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How to give genuine recognition to your employees

Recognizing and rewarding employees properly is essential if you want to retain top talent.

[Source photo: RapidEye/Getty Images]

It’s simple but true: Leaders need to bear in mind that what they ask of their employees has far less impact on what people are doing than what is being rewarded.

Furthermore, the rewards that organizations provide—which can take the form of promotions, pay increases, new opportunities, and recognition—will be effective only if they work together in concert. That means that all of these rewards need to reinforce each other in order for everyone to feel that they are given authentically.

This process starts with a focus on merit raises, promotions, and high-profile external hiring. Employees want to know what is required to advance in their careers and to take the next significant step toward better pay. They’re looking to see the relationship between their work and their career advancement, salary, and feedback on their annual evaluations. Thus, it’s crucial for company supervisors to be aligned with organizational values in the way compensation and career path decisions are made.

I added high-profile external hiring into this mix, because the kinds of people you bring into an organization say a lot about what top-tier management really thinks is important. Bringing in executives whose past work does not mesh with stated company goals and values can quickly create cynicism.

The reason why I mentioned career path and compensation first is that other modes of recognition will feel authentic only in the context in which the most significant workplace rewards are already reinforcing key goals.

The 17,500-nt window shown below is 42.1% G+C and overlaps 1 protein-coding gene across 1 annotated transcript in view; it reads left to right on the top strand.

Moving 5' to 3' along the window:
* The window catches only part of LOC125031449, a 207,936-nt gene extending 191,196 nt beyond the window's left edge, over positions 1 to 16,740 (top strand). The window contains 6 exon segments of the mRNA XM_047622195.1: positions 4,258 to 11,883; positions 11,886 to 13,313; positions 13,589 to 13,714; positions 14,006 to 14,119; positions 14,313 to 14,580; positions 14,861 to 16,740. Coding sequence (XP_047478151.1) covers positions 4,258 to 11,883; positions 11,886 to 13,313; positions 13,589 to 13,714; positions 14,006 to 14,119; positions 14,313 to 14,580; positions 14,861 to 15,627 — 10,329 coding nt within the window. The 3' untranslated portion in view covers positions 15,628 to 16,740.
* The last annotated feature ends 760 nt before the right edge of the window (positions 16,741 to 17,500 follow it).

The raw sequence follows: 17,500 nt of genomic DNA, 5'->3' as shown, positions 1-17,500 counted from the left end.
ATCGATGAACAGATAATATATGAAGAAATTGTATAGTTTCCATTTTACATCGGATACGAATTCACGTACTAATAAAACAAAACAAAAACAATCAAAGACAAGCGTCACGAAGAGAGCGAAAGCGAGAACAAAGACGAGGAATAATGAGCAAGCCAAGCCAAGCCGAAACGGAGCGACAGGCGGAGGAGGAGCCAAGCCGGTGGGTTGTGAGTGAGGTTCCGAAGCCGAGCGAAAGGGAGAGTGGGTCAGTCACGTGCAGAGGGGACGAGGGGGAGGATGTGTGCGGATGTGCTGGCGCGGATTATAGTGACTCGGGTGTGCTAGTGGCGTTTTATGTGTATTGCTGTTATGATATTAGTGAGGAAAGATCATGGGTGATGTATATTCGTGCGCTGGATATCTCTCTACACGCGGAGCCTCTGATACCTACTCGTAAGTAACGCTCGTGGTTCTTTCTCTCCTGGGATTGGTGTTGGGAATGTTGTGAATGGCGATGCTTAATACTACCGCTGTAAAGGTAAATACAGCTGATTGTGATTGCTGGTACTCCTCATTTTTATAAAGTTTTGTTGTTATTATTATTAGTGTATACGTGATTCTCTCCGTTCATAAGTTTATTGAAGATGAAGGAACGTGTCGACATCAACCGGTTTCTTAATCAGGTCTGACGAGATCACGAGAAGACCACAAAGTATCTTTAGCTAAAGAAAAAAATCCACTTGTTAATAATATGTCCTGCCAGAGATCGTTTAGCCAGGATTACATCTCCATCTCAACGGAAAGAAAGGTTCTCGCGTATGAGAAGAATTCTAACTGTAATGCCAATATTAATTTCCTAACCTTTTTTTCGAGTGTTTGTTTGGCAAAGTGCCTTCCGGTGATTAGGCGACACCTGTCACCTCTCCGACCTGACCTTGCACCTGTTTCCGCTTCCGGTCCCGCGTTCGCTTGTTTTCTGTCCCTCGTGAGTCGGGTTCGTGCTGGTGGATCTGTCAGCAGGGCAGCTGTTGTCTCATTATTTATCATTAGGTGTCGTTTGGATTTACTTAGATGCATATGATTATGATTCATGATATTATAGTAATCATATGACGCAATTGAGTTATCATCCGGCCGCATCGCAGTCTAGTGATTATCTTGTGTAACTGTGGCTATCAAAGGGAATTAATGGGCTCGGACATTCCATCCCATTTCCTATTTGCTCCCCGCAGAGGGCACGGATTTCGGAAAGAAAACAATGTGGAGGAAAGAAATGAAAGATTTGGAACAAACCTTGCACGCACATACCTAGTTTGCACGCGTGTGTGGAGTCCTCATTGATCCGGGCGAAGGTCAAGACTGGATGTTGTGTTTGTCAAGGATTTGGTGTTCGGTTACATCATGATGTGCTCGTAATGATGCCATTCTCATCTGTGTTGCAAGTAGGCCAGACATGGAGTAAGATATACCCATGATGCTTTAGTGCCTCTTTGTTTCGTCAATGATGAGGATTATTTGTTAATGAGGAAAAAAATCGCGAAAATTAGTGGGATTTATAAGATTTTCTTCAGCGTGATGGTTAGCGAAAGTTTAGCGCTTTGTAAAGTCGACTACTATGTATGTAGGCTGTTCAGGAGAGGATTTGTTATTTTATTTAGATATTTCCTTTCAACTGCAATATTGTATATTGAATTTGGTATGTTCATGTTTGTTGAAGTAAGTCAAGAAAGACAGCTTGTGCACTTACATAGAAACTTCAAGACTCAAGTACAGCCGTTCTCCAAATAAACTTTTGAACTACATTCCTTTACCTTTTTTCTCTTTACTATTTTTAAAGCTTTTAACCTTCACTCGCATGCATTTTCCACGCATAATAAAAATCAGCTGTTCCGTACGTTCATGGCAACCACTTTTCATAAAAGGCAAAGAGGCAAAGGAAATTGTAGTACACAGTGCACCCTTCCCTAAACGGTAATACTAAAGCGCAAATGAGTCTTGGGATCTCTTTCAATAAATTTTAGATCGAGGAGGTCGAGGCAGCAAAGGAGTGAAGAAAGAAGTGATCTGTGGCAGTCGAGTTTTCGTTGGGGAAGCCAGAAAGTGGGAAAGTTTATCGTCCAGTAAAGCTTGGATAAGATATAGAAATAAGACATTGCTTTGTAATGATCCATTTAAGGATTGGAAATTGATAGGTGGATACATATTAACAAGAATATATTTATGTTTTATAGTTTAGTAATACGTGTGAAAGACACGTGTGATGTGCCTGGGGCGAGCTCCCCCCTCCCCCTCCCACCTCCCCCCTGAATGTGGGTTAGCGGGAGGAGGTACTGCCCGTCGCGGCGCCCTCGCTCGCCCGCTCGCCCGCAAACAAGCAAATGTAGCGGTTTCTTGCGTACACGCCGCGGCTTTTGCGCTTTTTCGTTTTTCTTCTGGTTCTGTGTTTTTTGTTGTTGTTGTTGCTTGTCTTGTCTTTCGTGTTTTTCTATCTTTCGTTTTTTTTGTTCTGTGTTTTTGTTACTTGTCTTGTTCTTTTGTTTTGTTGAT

Giving someone the opportunity to participate in a valued project or to meet with a key client can be a reward, but only if it is seen as a signal of potential career advancement in the future. People like to get evidence that they are being groomed for future roles. So the chance to attend an important meeting has a benefit only if people believe that they are in contention for a step up the ladder.

Similarly, performance awards and other prizes and recognitions are valuable in the context of a system in which those can be taken as evidence that career path and compensation growth are likely to follow. Otherwise, awards and recognition ring hollow. A certificate, plaque, or plexiglass trophy will not outweigh a sense that an organization does not truly value its contributors.

If advancement and compensation are so important, then why bother with any other forms of recognition?

In a typical organization, raises are given yearly—often at the same time as a comprehensive performance review. Promotions typically occur even less often—at best every three years. As a result, it can be hard for your best performers to know that they are excelling.

Obviously, you should strive to tell people when you think they have done a good job on a project. But more valuable recognition like opportunities to engage in high-profile projects and awards provide another way of helping team members to know that they are being noticed by important people in the organization for the work they are putting in.

In addition, when the awards and recognition are given to people who are actively pursuing the organization’s goals and living its values, it reinforces the commitment of the organization to those goals and values to every member of the team.

Finally, you’ll know you made a good choice from the reaction people have when awards and recognition are given out. Leaving aside a few people who get jealous whenever anyone else gets something they do not, most people will greet an award given to a key performer with an attitude of respect and pride both for the individual who was honored, as well as the organization overall.


Art Markman, PhD is a professor of Psychology and Marketing at the University of Texas at Austin and Founding Director of the Program in the Human Dimensions of Organizations. Art is the author of Smart Thinking and Habits of Leadership, Smart Change, Brain Briefs, and, most recently, Bring Your Brain to Work. More

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